As social change organizations diversify their funding to be less reliant on foundations, they are finding creative ways to adapt traditional strategies and experiment with new ones. This report from RCLA and the Mertz Gilmore Foundation offers specific revenue-generation strategies and examples of nonprofits putting them into practice to offer immediate, actionable guidance for social change organizations, funders and technical assistance providers.

101 Careers in Healthcare Management

101 Careers in Healthcare Management
Springer Publishing Company

Friedman, Leonard and Anthony R. Kovner (eds.)
11/20/2012

Careers in health administration continue to grow despite an overall downturn in the economy. This is a field that offers tremendous job opportunities across the spectrum of healthcare delivery and payment organizations. 101 Careers in Healthcare Management is the only comprehensive guide to careers in health administration, ranging from entry-level management positions to the most senior executive opportunities. The guide clearly explains the responsibilities and duties of each of these careers and how they differ from other management jobs. It describes the integral role of healthcare administrators in creating and sustaining the systems that allow healthcare clinicians to do their best work.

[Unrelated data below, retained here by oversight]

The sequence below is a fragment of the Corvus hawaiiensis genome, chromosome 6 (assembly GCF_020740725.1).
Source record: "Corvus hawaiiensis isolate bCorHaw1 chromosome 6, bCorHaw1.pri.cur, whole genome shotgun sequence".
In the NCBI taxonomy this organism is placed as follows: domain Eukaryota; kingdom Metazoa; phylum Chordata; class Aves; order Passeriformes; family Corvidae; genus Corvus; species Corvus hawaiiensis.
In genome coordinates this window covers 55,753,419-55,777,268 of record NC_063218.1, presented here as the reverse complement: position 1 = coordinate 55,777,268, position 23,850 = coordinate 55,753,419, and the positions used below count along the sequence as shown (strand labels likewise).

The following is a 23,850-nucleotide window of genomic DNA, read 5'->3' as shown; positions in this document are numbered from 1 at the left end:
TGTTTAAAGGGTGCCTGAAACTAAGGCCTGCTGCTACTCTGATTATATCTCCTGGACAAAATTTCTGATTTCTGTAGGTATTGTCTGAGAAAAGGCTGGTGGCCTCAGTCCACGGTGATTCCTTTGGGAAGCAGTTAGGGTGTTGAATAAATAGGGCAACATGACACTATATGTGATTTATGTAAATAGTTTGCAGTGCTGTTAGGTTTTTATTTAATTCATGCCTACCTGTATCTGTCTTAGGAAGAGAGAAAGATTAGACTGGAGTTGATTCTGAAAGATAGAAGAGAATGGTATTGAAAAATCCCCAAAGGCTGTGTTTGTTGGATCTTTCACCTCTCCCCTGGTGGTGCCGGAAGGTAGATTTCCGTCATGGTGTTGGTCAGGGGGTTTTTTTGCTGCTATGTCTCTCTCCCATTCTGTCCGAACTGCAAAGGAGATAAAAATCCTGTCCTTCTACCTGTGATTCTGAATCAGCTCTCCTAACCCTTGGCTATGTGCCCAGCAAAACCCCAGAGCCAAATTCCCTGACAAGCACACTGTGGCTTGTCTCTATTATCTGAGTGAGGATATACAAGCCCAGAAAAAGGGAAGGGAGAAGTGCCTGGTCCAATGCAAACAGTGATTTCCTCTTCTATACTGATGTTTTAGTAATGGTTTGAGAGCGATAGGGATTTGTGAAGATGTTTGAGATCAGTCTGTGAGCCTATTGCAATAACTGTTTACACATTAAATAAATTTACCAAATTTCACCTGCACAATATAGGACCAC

The book covers educational requirements, opportunities, traditional and nontraditional career pathways, and helps students assess whether they are temperamentally and intellectually suited to a career in healthcare management. Based on the most current data from the U.S. Department of Labor and professional societies in healthcare management, the guide describes careers in 14 different healthcare and related settings. These include long-term care, physician practices, commercial insurance, consulting firms, pharmaceuticals, medical devices, information technology, and biotechnology. Additionally, the book offers numerous interviews with health administrators, from those in entry-level positions to CEOs, to more vividly portray potential careers.